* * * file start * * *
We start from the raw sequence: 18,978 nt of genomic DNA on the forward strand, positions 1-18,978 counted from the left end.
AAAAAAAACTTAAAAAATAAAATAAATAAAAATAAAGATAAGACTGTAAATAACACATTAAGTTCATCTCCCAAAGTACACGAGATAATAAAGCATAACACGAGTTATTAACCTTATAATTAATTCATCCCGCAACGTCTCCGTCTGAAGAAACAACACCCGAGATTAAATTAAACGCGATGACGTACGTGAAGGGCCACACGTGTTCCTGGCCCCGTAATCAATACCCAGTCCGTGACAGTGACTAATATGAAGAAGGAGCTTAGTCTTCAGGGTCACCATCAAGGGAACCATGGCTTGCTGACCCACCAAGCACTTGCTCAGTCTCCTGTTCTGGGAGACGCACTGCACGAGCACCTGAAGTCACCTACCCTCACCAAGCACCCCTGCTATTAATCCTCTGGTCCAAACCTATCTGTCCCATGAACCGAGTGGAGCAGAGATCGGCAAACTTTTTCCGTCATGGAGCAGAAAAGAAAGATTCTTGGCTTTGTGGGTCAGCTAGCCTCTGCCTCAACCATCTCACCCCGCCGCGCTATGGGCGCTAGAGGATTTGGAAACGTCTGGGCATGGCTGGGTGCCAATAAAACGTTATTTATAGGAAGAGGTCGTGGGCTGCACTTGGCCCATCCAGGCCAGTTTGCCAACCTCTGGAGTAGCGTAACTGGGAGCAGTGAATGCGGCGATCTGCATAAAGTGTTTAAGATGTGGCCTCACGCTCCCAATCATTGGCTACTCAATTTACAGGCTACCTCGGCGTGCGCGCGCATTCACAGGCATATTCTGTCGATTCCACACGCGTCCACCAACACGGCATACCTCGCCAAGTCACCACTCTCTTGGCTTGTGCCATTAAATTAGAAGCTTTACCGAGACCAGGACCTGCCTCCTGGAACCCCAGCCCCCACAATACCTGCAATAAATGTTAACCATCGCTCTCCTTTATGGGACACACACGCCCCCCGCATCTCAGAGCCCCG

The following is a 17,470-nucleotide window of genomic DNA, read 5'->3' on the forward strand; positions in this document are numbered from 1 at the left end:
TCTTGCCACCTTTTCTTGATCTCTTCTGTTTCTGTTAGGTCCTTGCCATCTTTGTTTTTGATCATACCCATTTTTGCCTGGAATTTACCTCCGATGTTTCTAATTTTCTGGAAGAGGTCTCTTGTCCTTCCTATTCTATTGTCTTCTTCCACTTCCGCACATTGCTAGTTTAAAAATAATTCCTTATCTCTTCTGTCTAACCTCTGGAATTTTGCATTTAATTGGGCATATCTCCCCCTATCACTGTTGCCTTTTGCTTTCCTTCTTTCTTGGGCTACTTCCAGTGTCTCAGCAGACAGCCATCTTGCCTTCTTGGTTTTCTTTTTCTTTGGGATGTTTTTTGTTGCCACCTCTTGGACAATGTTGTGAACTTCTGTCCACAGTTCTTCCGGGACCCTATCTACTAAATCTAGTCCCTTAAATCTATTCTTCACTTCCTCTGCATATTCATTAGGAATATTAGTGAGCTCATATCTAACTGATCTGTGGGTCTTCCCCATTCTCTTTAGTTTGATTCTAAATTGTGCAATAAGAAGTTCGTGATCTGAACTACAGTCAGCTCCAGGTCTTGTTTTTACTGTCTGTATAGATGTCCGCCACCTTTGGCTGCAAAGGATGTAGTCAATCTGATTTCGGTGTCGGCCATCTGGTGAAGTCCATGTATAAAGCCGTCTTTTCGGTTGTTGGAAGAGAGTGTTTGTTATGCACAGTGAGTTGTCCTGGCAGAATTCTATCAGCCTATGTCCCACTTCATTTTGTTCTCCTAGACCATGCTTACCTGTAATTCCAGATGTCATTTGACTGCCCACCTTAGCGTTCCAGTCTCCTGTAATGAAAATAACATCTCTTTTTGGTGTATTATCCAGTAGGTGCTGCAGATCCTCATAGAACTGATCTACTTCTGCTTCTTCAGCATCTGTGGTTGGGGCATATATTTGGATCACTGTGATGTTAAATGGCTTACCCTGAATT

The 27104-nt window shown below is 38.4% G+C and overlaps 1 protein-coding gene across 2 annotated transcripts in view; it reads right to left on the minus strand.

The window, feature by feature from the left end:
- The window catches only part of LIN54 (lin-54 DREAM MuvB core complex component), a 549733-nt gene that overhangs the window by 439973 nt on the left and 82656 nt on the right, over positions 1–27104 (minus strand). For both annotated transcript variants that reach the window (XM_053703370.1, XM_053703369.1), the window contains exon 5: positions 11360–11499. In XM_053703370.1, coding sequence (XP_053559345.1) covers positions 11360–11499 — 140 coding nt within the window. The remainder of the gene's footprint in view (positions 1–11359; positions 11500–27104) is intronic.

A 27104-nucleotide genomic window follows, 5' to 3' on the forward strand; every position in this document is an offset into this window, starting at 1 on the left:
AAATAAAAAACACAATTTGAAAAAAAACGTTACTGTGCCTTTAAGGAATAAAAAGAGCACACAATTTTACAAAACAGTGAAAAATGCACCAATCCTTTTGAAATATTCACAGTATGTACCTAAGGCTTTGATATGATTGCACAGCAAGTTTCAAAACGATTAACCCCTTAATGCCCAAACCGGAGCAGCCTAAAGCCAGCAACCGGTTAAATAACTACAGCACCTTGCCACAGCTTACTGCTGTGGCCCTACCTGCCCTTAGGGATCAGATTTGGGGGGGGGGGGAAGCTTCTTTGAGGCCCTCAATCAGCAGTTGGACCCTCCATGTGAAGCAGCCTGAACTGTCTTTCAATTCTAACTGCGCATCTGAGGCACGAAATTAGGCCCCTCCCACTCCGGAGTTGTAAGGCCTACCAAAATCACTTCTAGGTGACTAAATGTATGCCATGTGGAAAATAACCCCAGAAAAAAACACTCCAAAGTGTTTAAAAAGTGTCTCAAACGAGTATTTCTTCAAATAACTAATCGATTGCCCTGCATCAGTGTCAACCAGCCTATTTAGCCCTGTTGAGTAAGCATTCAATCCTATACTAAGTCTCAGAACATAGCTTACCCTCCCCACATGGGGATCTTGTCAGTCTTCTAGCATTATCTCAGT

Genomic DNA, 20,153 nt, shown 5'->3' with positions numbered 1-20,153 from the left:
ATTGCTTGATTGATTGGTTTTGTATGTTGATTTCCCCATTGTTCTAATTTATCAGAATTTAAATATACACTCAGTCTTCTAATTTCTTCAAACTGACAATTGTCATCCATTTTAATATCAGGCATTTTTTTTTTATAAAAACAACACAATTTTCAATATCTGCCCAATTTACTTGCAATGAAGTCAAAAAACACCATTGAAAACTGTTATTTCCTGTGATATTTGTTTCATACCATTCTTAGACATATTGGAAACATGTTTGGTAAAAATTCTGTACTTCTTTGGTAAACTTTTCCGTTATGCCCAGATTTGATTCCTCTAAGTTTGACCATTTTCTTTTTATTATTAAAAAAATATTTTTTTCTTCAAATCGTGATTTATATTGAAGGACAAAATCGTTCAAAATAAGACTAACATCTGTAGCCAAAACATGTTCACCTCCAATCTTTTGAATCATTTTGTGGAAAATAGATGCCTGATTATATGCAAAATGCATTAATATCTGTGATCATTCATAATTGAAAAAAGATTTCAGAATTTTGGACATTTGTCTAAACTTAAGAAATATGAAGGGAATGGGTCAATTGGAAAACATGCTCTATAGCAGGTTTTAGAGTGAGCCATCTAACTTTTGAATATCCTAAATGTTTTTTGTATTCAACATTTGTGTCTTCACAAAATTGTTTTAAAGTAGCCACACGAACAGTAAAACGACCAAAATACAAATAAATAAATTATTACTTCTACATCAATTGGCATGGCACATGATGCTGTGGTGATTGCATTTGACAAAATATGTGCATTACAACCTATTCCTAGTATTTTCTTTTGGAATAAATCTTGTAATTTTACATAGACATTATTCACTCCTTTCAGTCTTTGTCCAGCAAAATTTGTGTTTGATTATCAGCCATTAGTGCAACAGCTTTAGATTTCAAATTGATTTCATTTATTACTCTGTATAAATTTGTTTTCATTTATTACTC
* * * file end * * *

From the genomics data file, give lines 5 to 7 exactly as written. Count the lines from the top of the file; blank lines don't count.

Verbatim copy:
The 27104-nt window shown below is 38.4% G+C and overlaps 1 protein-coding gene across 2 annotated transcripts in view; it reads right to left on the minus strand.

The window, feature by feature from the left end:
- The window catches only part of LIN54 (lin-54 DREAM MuvB core complex component), a 549733-nt gene that overhangs the window by 439973 nt on the left and 82656 nt on the right, over positions 1–27104 (minus strand). For both annotated transcript variants that reach the window (XM_053703370.1, XM_053703369.1), the window contains exon 5: positions 11360–11499. In XM_053703370.1, coding sequence (XP_053559345.1) covers positions 11360–11499 — 140 coding nt within the window. The remainder of the gene's footprint in view (positions 1–11359; positions 11500–27104) is intronic.